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I was in 5th grade, and it was a Sunday morning at my best friend's house after a sleepover. We woke up hungry, and for some reason his parents weren't home. This confused me--my parents would never do that--but more important than confusion was the fact that I was terribly hungry, and I didn't see how that problem was going to be solved, since his house never had any cereal in it. "We'll make eggs in a basket," my friend said, pulling out a loaf of bread, a jug of oil, and a carton of eggs. You mean, we'll be cooking? The resulting breakfast was awesome: runny yolk and crisp bread dripping with oil (we filled the skillet so much oil it was basically deep-fried).
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Join our recipe exchange family today Enter your email address below and click the 'YahooGroups' button to sign up for for our Easy Cooking Recipes . It is sent each day except Thursday The purpose of this recipe message newsletter is to share recipes, tips and suggestions on food related topics. CLICK HERE to respond to newsletter replies, requests and tips. Scalloped Hasselback Potatoes. “Scalloped” is an attractive word, isn’t it?
When I hear it I think of several things: first, there’s scallops, as in the seafood—totally delicious. Then there’s the scalloped shape that can live on the edge of a pair of shorts or on the collar of a woman’s blouse—always pretty and dainty. And of course scalloped potatoes also comes to mind, which carries my imagination to a land of crispy potato skins drenched in a sea of cheese and cream.
I can think of no better place to exist, actually. So when I came across TK member Shelbi Keith’s recipe for Scalloped Hasselback Potatoes, I knew we were going to become fast friends. The first players up are: a few Russet potatoes (I’m sure other varieties will work equally as well), Parmigiano-Reggiano and butter. Start by scrubbing your potatoes good and clean.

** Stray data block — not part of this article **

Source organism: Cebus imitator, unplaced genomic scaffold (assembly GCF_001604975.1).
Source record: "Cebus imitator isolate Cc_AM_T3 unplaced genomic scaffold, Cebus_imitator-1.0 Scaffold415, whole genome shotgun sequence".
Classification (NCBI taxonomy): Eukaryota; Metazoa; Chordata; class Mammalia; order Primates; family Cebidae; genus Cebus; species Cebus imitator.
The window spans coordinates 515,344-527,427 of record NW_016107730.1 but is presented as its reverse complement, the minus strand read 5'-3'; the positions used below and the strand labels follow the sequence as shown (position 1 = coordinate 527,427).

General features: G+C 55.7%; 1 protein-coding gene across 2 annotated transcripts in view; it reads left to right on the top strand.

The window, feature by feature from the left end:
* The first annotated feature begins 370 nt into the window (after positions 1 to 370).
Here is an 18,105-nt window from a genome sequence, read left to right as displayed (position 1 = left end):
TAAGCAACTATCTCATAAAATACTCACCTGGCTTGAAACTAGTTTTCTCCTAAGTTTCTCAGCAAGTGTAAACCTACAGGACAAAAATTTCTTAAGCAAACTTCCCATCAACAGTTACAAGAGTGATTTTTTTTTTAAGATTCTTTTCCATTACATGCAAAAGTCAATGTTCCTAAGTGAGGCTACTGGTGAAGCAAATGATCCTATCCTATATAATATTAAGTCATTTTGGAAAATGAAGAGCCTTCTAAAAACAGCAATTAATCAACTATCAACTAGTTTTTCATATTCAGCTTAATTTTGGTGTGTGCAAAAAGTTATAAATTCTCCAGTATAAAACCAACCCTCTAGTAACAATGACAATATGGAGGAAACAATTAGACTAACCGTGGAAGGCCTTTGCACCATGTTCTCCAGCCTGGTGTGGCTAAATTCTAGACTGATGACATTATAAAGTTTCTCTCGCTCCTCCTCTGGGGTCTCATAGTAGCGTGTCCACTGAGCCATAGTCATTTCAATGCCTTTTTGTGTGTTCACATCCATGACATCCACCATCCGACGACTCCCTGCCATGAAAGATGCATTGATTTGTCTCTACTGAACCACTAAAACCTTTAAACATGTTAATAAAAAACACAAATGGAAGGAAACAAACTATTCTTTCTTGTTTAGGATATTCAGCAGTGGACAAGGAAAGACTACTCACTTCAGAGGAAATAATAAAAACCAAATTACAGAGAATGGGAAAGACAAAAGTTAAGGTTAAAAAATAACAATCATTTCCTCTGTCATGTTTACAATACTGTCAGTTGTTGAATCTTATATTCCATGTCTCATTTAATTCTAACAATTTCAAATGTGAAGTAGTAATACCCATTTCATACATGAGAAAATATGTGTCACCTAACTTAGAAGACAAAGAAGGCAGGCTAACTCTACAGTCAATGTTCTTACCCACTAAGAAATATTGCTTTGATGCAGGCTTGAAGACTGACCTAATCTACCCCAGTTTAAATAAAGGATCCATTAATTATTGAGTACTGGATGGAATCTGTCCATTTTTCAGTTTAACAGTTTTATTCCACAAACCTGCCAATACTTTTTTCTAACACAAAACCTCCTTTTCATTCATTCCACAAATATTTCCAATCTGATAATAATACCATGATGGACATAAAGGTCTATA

Then, using a sharp knife, make slices across the potato, being sure to stop before you reach its bottom. Punchfork - The best new recipes from top food sites. Chicken Parmigiana. This is one of the go-to dishes I make for my family of six.
Rich, flavorful, and totally satisfying, we all love it, including my big, strapping cowboy of a husband. And that’s a very, very good thing. Break out the good Parmesan for this one, my friends. It’s the right thing to do. Begin with four to six boneless, skinless, trimmed chicken breasts. I’m actually beginning to believe fear of raw chicken is a diagnosable phobia. Place the chicken breasts inside of a Ziploc bag—either one at a time or, if the bag is gigantic like this one, all at once. I put them inside Ziplocs so that when I pound the heck out of them here in a second, microscopic particles of raw chicken will not end up across the room on my computer’s keyboard.
Now THAT would gross me out the door. Pound the chicken with the smooth side of a mallet. You want them to be very thin–about 1/8 to 1/4″ thick. Add the flour to a large plate. And pepper. Then season the other side. The raw chicken is almost over. And butter. Mmmm. Seafood Pasta. Since I left the ranch five days ago—first New York, now Baaaahhhhhston—I’ve been eating seafood as if my life depended on it.
I’m on a jag. Please send help before I start eating shrimp for breakfast. This is a tweak version of an older recipe here, one that can be adapted in many different ways depending on the seafood you have, the pasta you want to use, and the kind of sauce you’re in the mood for. I made it for dinner when my mom and Betsy were visiting a couple of months ago (a get-together that’ll be featured on tomorrow’s Food Network episode) and I made it again last week, when I decided to take some new pictures of its splendorous glory. Or its glorious splendor. Begin by quickly browning scallops in a skillet with a little olive oil and a little butter.
You don’t need to cook the heck out of them; just get as much color on the outside as you can in as little time as possible—just about 45 seconds to 1 minute per side. Remove the scallops to a plate, and gaze upon their beauty.